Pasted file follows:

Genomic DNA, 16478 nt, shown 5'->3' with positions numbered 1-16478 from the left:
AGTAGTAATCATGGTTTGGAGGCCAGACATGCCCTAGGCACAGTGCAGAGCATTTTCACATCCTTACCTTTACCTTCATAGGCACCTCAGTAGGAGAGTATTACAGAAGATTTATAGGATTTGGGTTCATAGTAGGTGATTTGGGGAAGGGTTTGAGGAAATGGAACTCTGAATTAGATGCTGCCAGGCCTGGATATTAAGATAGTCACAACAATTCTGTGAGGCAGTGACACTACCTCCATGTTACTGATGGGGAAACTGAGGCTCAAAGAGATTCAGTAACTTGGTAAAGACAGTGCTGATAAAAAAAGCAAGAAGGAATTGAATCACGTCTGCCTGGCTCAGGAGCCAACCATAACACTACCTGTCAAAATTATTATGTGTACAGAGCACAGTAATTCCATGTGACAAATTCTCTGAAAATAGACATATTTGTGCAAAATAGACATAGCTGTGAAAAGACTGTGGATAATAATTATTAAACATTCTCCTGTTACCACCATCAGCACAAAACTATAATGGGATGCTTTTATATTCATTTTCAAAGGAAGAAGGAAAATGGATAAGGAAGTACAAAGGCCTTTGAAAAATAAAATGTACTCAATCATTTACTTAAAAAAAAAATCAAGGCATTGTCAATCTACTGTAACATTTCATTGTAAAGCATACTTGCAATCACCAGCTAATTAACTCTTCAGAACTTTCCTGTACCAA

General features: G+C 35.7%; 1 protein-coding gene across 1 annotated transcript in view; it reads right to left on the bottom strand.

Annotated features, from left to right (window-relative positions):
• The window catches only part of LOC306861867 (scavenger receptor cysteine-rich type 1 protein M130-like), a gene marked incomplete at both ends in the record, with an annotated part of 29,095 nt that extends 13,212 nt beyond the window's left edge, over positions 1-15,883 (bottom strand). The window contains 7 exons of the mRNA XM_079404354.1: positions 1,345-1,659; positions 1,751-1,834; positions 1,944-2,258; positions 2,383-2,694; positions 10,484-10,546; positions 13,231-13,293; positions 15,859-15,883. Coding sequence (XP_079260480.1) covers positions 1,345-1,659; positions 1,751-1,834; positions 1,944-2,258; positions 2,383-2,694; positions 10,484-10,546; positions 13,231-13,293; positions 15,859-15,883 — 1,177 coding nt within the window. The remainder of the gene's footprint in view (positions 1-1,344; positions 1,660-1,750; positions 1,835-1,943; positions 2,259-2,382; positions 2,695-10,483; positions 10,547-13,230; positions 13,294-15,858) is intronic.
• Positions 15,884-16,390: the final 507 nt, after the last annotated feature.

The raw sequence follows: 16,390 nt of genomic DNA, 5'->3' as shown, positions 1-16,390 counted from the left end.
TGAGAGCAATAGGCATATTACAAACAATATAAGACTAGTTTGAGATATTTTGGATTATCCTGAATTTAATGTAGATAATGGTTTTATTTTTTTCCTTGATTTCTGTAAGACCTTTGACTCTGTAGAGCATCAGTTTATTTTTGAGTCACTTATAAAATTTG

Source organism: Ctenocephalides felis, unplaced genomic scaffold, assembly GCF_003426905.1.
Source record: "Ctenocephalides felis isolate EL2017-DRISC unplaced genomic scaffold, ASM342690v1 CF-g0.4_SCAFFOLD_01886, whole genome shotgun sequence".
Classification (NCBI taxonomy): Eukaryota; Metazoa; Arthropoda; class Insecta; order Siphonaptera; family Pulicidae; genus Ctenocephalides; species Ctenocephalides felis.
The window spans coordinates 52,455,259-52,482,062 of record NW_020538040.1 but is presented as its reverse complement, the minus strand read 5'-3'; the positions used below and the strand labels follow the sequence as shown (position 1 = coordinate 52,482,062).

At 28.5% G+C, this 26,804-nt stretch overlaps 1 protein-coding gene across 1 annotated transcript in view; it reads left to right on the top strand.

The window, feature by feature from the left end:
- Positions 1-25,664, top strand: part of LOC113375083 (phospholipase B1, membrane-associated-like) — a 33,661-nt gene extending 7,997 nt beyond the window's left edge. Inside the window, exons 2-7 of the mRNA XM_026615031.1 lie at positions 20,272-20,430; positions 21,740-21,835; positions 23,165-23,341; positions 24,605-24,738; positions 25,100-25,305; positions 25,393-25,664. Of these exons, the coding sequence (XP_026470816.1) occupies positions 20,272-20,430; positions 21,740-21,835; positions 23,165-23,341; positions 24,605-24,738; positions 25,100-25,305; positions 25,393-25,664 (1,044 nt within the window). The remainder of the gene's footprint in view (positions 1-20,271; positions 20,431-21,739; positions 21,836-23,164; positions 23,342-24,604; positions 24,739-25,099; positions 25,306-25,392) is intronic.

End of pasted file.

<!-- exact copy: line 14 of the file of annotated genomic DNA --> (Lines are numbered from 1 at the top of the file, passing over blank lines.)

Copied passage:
The window, feature by feature from the left end: